Le Havre 1877 - Forcalquier 1953
While working as an apprentice in a coffee import house, Raoul Dufy followed the evening classes of the painter Charles Lhuillier at the Municipal School of Fine Arts in Le Havre. He met there Emile Othon Friesz with who he would later share a studio in Montmartre and who would stay one of his best friends.
In 1900, Dufy started his studies at the School of Fine Arts in Paris where he met again Othon Friesz. He exhibited at the Salon des Artistes français and in 1903 at the Salon des Indépendants where he discovered Matisse's painting Luxe, calme et volupté which was for him revelation.
Marked by Fauvism, Raoul Dufy opened a fantastic production period. His pure and vivid colors transcribed his emotions, lightening the painting on the basis of 'light color'.
After a brief incursion toward Cezannian Cubism during stays in Provence with Braque, Dufy reached his height by creating his own pictural language based on the dissociation of color and drawing.
For Dufy, colors have their own life, they surpass the object. These are the ones which structure his paintings forming more or less large areas, wide fields of vivid colors on which the painter add the drawing of various elements.
From the 1920s, he launched into an intense and multiple production : engravings and illustrations for André Gide, patterns for the fashion designer Paul Poiret, decors for Cocteau, public commissions and exhibitions around the world.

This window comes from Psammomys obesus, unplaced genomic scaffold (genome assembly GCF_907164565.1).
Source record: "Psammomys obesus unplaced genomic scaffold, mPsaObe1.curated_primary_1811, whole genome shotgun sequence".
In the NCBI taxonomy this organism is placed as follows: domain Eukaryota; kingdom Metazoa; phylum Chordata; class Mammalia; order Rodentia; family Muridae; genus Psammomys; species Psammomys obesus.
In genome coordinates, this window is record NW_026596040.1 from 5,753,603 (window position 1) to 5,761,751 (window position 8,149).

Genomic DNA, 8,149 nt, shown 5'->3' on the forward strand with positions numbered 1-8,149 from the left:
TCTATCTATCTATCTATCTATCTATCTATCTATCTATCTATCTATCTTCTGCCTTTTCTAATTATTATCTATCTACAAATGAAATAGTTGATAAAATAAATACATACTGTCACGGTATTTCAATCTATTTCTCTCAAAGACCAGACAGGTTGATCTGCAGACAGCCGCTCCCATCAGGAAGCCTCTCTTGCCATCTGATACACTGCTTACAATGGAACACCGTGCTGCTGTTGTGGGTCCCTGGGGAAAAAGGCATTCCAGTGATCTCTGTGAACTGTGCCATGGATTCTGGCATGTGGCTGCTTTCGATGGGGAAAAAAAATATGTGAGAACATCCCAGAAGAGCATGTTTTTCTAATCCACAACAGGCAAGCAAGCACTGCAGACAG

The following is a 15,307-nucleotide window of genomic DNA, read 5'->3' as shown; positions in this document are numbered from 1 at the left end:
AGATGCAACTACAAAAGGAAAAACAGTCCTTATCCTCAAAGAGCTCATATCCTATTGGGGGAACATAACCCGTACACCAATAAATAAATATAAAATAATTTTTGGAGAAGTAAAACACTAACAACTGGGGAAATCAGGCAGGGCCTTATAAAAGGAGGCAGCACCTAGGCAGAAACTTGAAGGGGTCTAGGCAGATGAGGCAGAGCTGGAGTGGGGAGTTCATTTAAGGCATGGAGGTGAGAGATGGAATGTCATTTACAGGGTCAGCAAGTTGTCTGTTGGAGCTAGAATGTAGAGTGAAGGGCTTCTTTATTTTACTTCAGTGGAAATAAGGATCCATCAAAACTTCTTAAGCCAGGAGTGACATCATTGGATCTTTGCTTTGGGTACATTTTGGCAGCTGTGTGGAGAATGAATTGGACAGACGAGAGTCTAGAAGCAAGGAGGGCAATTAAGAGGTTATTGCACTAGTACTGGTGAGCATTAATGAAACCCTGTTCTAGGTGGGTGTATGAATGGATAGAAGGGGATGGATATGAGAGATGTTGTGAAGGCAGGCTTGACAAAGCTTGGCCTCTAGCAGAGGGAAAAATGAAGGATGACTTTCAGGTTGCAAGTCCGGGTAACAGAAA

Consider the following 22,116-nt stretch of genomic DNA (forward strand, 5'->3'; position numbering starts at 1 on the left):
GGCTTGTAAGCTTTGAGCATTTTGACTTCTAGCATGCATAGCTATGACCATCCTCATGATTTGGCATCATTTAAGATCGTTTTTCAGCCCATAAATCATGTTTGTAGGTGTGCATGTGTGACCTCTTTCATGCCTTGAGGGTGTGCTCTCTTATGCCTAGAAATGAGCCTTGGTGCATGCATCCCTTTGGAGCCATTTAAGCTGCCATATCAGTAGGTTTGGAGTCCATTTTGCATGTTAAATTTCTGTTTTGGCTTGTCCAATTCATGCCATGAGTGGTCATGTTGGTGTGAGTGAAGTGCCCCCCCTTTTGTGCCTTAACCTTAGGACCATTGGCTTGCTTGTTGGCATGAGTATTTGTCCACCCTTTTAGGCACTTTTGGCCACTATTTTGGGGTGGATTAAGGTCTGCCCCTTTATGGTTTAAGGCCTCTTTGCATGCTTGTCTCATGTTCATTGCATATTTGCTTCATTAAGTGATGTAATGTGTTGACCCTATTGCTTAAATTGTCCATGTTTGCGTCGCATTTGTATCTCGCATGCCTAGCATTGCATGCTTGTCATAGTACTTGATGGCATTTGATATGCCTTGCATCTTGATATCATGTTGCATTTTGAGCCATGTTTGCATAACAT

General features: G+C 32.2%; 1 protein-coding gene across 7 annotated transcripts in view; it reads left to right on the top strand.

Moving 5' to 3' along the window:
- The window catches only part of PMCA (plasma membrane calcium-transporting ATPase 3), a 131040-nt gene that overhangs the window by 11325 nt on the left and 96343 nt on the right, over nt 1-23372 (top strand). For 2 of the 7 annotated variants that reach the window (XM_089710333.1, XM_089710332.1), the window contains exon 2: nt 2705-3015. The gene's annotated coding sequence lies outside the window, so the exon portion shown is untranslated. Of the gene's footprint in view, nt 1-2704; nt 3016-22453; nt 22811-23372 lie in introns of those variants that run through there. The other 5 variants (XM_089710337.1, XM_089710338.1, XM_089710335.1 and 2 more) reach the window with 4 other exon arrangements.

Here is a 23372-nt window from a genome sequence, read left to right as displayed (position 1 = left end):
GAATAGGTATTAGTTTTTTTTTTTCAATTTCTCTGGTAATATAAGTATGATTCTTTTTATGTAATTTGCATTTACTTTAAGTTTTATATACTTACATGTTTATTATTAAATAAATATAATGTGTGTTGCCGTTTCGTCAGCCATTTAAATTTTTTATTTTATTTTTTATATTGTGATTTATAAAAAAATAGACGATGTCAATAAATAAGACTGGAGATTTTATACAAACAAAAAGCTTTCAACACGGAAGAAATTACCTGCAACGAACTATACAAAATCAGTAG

He notably made the monumental work for the Electricty pavilion of the International Exhibition of 1925 titled La Fée Electricité (visible at the City of Paris Museum of Art).
The disease (rheumatoid arthritis) won't stop him. One year before his death he was awarded the painting price of the 26th Venice Biennale which crown his entire work. Celebrated and worshipped, Raoul Dufy died on March 23rd 1953 at Forcalquier.
As a great colorist, Raoul Dufy has left a significant work : 2000 paintings, 4 000 watercolors and many draxings, engravings, illustrations, ceramics and models of printed fabrics.